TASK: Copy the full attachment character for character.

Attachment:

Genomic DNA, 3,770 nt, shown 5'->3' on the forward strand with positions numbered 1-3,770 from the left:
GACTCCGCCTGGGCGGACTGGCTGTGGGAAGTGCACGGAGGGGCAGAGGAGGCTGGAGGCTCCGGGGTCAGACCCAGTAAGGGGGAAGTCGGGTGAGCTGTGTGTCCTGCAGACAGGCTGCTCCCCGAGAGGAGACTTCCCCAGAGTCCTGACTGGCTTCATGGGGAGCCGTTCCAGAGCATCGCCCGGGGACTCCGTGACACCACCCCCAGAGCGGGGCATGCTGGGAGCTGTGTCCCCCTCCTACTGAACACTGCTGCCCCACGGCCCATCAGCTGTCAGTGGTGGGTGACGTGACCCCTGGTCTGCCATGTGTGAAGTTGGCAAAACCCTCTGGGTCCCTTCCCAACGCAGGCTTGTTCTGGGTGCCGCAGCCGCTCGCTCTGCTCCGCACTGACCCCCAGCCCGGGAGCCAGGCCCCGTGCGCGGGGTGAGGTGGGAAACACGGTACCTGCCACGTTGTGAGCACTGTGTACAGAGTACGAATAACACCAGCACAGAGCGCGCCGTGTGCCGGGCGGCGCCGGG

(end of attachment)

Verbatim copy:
Genomic DNA, 3,770 nt, shown 5'->3' on the forward strand with positions numbered 1-3,770 from the left:
GACTCCGCCTGGGCGGACTGGCTGTGGGAAGTGCACGGAGGGGCAGAGGAGGCTGGAGGCTCCGGGGTCAGACCCAGTAAGGGGGAAGTCGGGTGAGCTGTGTGTCCTGCAGACAGGCTGCTCCCCGAGAGGAGACTTCCCCAGAGTCCTGACTGGCTTCATGGGGAGCCGTTCCAGAGCATCGCCCGGGGACTCCGTGACACCACCCCCAGAGCGGGGCATGCTGGGAGCTGTGTCCCCCTCCTACTGAACACTGCTGCCCCACGGCCCATCAGCTGTCAGTGGTGGGTGACGTGACCCCTGGTCTGCCATGTGTGAAGTTGGCAAAACCCTCTGGGTCCCTTCCCAACGCAGGCTTGTTCTGGGTGCCGCAGCCGCTCGCTCTGCTCCGCACTGACCCCCAGCCCGGGAGCCAGGCCCCGTGCGCGGGGTGAGGTGGGAAACACGGTACCTGCCACGTTGTGAGCACTGTGTACAGAGTACGAATAACACCAGCACAGAGCGCGCCGTGTGCCGGGCGGCGCCGGG